The game was played at West Point, as it always was, and was marked by lots of fumbles and penalties, but little offense. Army was missing their best players, and they produced no offense at all, and had only one scoring opportunity, a missed 21 yard field goal following a Yale fumble in the first half. Yale missed a 30 yarder in the half, and in the second, neither team could gain until late, when Army started to tire out. Yale drove to the Army 5, but a penalty set them back, and as they were lining up for the field goal, time was called.

Princeton was the only other team that came close to Yale in 1907. Yale defeated 7-2 Washington & Jefferson (#17) 11-0, 7-3 Brown (#14) 22-0, and 7-3 Harvard (#8) 12-0 in their finale. It was their 6th win in a row against Harvard, and until Harvard's recent 9-game winning streak over Yale, it was the longest winning streak by either team in the series. Ted Coy was the star of the game with his punting and rushing, scoring both touchdowns.

The Game of the Year

Princeton came into their finale at New Haven with a record of 7-1, and since they had beaten 10-1 Carlisle, who had beaten 11-1 Penn, this game with Yale was viewed as the national championship game. And it ended up being a classic, one of the greatest and most famous games of the decade.

Princeton struck first on a blocked punt that was returned 70 yards for a touchdown. Princeton halfback Edwin Harlan later added a field goal for a 10-0 halftime lead (field goals being worth 4 points), but crucially, Harlan missed a huge 4 field goals in the half, wasting a lot of great punt returns, and he missed a total of 5 in the game! Princeton had far more scoring chances than Yale in this game, but could not cash in.

Yale, of course, came back in the second half. Tad Jones returned a punt 40 yards to the Princeton 30, and Ted Coy did most of the work from there and scored Yale's first touchdown.

After that, Yale repeatedly tried to pass the ball on fake field goals-- the same play they repeatedly ran against Harvard in 1906, and to the same receiver, Clarence Alcott. But quarterback Tad Jones was doing the throwing rather than the graduated Paul Veeder. The winning touchdown was set up by two such plays, the first gaining a first down to the Princeton 24, the second to the Princeton 10. Ted Coy took over from there and scored his second touchdown for the 12-10 win.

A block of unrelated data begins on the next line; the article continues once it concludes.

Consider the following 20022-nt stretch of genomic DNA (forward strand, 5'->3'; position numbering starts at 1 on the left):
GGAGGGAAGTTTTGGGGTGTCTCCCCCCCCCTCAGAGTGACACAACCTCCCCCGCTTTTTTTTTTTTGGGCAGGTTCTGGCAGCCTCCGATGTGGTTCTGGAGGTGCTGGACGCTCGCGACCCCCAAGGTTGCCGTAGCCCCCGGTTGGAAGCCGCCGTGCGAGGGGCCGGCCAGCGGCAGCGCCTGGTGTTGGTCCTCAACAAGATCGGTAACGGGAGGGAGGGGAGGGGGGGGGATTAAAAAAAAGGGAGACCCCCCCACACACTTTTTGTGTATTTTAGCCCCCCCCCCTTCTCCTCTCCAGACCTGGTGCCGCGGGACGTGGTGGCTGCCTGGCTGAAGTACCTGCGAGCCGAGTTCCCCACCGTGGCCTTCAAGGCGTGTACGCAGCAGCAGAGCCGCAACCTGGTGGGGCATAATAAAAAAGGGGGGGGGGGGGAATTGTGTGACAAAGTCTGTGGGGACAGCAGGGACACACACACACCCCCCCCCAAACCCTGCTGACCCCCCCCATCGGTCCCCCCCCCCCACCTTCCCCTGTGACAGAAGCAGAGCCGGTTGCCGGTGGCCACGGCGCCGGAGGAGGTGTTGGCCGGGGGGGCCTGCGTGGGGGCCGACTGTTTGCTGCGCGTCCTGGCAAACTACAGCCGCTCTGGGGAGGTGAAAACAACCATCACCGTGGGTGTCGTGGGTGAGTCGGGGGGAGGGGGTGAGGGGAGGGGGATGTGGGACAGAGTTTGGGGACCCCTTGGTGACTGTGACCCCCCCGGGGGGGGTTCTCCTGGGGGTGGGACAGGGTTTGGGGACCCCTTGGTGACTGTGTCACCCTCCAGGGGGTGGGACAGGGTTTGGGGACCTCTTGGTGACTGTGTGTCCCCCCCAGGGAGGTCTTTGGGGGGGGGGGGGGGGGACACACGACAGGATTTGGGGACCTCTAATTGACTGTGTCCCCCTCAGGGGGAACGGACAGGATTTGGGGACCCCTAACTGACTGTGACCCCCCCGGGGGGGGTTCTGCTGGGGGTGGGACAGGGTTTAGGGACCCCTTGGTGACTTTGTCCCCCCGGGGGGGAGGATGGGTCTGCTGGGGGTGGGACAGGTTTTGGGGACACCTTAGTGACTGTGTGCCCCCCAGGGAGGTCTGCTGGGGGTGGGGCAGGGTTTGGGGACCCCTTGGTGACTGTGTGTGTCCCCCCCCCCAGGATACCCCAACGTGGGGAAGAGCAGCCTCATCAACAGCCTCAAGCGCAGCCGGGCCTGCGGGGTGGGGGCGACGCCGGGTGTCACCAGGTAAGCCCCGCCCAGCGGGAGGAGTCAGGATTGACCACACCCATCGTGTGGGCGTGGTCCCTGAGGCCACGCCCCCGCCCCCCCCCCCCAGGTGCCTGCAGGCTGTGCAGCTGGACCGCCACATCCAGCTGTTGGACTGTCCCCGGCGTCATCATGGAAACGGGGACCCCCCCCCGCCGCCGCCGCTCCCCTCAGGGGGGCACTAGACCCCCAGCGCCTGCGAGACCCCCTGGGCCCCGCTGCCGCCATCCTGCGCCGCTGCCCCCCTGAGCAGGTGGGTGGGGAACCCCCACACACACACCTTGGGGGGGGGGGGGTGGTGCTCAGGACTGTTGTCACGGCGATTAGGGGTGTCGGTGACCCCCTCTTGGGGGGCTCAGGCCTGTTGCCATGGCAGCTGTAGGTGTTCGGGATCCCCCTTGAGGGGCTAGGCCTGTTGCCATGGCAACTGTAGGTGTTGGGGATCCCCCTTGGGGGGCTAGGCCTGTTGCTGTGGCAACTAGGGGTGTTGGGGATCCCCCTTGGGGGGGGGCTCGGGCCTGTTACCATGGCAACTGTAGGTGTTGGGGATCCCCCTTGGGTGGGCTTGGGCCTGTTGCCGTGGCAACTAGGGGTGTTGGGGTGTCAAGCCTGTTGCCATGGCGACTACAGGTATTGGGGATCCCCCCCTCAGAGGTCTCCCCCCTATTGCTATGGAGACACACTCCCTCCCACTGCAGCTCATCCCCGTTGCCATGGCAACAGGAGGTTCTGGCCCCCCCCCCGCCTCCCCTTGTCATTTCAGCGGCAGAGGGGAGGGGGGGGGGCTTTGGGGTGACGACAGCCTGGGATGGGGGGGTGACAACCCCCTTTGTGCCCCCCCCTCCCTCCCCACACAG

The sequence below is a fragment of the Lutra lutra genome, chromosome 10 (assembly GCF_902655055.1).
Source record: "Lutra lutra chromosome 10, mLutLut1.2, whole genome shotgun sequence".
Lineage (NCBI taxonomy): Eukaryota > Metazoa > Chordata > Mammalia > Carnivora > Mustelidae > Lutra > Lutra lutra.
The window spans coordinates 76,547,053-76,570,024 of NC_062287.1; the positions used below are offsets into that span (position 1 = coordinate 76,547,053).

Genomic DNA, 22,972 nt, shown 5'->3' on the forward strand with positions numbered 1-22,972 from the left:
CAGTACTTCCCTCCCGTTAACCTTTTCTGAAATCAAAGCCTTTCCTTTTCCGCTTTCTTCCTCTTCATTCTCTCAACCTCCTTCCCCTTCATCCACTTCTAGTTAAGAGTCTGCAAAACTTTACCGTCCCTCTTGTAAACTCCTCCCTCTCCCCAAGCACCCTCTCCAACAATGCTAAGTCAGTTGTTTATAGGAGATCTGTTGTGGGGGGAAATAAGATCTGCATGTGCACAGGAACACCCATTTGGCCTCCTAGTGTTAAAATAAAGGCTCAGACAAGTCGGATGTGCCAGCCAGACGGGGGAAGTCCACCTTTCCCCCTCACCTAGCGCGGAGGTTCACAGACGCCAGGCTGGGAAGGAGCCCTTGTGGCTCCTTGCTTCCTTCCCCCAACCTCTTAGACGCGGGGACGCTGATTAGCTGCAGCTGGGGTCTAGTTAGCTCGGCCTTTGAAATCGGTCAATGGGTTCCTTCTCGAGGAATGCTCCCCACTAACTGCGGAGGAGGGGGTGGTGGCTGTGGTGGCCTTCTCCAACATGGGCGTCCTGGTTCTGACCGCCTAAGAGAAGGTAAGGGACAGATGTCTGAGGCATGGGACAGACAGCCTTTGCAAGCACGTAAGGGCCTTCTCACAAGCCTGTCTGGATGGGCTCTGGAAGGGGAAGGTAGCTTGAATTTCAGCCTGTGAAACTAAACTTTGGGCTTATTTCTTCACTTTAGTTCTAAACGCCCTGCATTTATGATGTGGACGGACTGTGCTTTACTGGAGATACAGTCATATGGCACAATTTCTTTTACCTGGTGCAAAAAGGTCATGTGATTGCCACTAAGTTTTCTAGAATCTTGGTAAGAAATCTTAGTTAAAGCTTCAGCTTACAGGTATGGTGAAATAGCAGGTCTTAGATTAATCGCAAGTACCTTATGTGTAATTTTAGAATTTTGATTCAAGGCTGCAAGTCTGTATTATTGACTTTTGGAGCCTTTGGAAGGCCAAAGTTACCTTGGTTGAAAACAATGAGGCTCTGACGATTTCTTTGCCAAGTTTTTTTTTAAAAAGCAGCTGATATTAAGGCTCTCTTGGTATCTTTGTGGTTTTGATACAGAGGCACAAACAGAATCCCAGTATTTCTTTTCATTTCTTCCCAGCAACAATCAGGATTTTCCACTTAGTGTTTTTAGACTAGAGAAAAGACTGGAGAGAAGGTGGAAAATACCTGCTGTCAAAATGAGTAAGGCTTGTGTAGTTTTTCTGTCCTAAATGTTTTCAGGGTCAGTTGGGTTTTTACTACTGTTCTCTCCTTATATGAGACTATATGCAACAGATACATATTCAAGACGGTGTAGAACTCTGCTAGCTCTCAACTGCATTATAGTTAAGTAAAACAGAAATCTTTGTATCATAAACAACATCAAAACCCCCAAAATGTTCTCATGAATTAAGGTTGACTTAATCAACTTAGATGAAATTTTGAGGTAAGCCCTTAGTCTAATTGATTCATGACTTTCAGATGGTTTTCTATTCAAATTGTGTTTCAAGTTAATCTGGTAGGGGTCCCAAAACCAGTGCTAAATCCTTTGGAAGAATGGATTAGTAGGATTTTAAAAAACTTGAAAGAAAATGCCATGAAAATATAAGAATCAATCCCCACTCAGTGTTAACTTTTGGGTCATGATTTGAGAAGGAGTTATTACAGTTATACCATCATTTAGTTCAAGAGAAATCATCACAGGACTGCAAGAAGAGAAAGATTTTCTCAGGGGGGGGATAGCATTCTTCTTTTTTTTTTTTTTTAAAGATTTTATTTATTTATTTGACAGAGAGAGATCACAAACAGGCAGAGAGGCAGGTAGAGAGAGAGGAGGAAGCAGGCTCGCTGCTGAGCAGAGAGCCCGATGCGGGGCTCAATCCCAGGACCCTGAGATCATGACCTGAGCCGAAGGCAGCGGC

Awards Ceremony

1907 #1: 9-0-1 Yale
Contenders: None.

These are the awards I have been handing out for each season, except seasons when there are no contenders. For this purpose, what I mean by a contender is a team that I think is very close to being worthy of sharing the national championship. A team that you could make an argument for, even if that argument is weak. But they are teams that I myself do not see as national champions.

A third category is also possible: a "national co-champion" who is not #1, but who has done just enough to be considered a co-champion with the #1 team.

Grading the Selectors

I have been grading the NCAA Records Book's selectors for each season, and keeping a grade point average, so we can see who is relatively good at selecting national champions and who is not. And although I do not consider computer ratings to be legitimate national championship selectors, I have been including them in this section as well, just for comparison's sake. I am grading on a scale of 0 to 5, with 5 being the best.

Everyone selected Yale, so everyone gets a grade of 5.

Grade Averages 1901-1907:

1) Parke Davis4.3
2) Billingsley (math system)4.24
3) Houlgate (math)4.22
4) Helms3.9
5) National Championship Foundation3.4

National Champions
1907 Top 25